Time will tell if that promise is wants new surface light rail, and kept. other Lower Mainland commuTransportation Minister Todd nities want new road and bridge Stone inherited the mess left beworks. Local governments have a hind by former minister Kevin long history of parochial squabFalcon, who took transit authorbling, getting their pet projects ity away from Metro Vancouver done and then suddenly develpoliticians. He appointed a board oping the urge to rein in spendBC of experts and set up a toothing once it’s time to dig deep for less “mayors’ council” to rubtheir neighbours. ber-stamp their decisions, after Lower Mainland taxpayers are Tom Fletcher forcing through the Canada Line weary and confused by all this ahead of a long-promised transit reorganizing and in-fighting. extension to the east. Many likely believe that it is their regionLocal politicians wrangled for years al government that has imposed the Port over that eastern extension. They final- Mann bridge tolls, when in fact that is ly settled on surface light rail, only to be a provincial highway project over which overruled by the province, which wanted they had no say. the vastly more expensive SkyTrain. Clark has made it clear there is no goThe latest rebuke to the mayors’ coun- ing back from a November referendum cil was when they decided not to proceed on new regional transportation financwith a costly new electronic fare card sys- ing tools, a promise explicit in the BC tem. Falcon reversed that one after taking Liberal election platform. She hopes it a junket to London and falling in love with will increase the dismal voter turnout their “Oyster card” subway system. All the for local votes. glitches from TransLink’s new “Compass If it does that, it may be worth it. Right card” program will be encountered this now, civic elections are dismal affairs, summer, just before those mayors go to with voter turnout and awareness of lothe polls to face voter wrath. cal issues drifting from bad to worse. Speaking of reversals, Stone is now deEditor’s note — On Monday, Premier manding the mayors come up with their Clark suggested that the referendum list of priorities for new projects. They could possibly be delayed, saying the are expected to believe their choices process might need “a little more time.” won’t be overruled again. See story below. Stone correctly notes that Vancouver Tom Fletcher is legislature reporter and colwants SkyTrain on Broadway, Surrey umnist for Black Press.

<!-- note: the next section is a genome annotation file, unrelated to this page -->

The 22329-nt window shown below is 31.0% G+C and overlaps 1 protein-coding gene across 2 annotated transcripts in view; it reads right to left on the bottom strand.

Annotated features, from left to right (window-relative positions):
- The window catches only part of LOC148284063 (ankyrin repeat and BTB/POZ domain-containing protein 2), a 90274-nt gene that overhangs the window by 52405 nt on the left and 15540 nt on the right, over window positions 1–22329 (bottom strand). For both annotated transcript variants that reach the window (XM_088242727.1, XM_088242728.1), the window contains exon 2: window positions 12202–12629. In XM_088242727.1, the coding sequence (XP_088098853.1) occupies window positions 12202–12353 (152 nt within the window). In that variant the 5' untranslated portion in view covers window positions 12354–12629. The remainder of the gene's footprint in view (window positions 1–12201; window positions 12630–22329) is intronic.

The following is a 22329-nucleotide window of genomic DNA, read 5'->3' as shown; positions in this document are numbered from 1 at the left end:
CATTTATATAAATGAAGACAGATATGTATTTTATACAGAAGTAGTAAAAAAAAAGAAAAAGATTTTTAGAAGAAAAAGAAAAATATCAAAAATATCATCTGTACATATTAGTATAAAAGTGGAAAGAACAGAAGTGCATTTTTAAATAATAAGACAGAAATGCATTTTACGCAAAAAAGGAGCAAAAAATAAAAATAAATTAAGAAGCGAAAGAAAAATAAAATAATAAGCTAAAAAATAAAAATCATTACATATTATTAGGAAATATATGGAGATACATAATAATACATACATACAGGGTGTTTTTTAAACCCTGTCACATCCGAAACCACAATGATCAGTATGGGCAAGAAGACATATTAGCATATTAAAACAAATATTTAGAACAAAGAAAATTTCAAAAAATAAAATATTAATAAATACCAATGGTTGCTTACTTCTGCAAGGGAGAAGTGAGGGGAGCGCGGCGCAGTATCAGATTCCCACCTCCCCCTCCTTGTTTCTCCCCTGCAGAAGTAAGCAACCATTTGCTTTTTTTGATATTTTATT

Premier Christy Clark has left the door open to a delay in her promised referendum on Lower Mainland transportation

2014

views

Premier hedges a bit on TransLink referendum TOM F L ETC H E R Bl ack Pre s s

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funding. “I appreciate that these referenda can be complicated, and these have been complicated in other jurisdictions, and sometimes they need a little more time,”